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The most important thing to understand about Tsunamis is that they come ashore as rolling white water “steps”. Surfers call these “foamies”. Unlike surf waves, tsunami foamies have no trough behind the wall of white water. They move inland like a tide. Much like a tidal bore. Each white water “step” rolls in over the top of the wave before it. The second or third “step” are often the largest. These white water foamies are slowed down when they hit the dry sea bed and at the shore line they normally are moving at about 15-18 knots. These waves are SURVIVABLE.

White water is low density and it will not support a human body. It is impossible to swim to the top in white water. Debris is picked up by the wave and that is what kills or fatally injures victims. The key to surviving a tsunami is to avoid the debris filled white water at the leading edge of the wave. Once the white water has passed it is possible to float or swim. Island Aid’s TSUNAMI SURVIVAL POD is designed to stay on top of the white water and to protect the occupants from contact with debris. The capsule also provides an air pocket during the critical minutes after the first impact of the first white water wave and each following wave.



Tsunami white water waves breaking well out to sea. A Swedish mother is running out to warn her children who are collecting fish on the exposed sea bed. Note the anchored yachts both survive the impact of the series of waves. Yachts are designed as survival capsules and are self righting.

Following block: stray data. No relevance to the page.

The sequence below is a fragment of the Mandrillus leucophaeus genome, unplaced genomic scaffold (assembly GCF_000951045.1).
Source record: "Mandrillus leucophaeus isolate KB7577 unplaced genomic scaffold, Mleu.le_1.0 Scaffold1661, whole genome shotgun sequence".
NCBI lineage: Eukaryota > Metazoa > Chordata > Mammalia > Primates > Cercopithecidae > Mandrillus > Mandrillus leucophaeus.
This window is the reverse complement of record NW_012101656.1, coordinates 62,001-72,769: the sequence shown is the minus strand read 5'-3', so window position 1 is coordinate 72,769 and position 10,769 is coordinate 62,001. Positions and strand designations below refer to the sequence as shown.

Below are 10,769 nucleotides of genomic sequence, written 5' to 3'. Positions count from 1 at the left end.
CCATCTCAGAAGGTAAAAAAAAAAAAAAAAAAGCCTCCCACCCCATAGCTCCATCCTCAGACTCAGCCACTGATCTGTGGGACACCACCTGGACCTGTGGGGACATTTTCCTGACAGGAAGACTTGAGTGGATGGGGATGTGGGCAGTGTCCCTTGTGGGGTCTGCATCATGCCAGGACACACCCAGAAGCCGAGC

The first two stepped waves are clearly visible. Videos and eye witness accounts of tsunamis impacting Aceh, Thailand and Sri Lanka consistently show that the 2004 Indian Ocean Tsunami impacted in 3 or more large steps consisting of breaking whitewater. The photo above illustrates this well. (the family ran and all survived)


The 2004 tsunami approaching the Thai mainland. The tsunami has multiple steps and the waves are breaking on the exposed shallows well off shore.


The first 2-3m white water step hits a beach in Puket, Thailand. It resembles a tidal bore because there is no visible trough behind the wave. This light boat hull survived undamaged after being carried over one km by the wave. (Pulau Raya, Aceh)

Patek AcehPhuket Tsunami
Impact zone in Aceh. We interviewed several adults and two children who survived being washed over 2km into the foothills. They held onto planks and doors for flotation. The last image shows the 2004 tsunami hitting a hotel in Phuket.

The West Coast of Sumatra is due for a 5 to 10m tsunami in the next few decades. It may happen very soon. As Kerry Sieh from Caltech says “(this) earthquake could happen as soon as 30 minutes or as far away as 30 years” It will happen in our children’s lifetimes.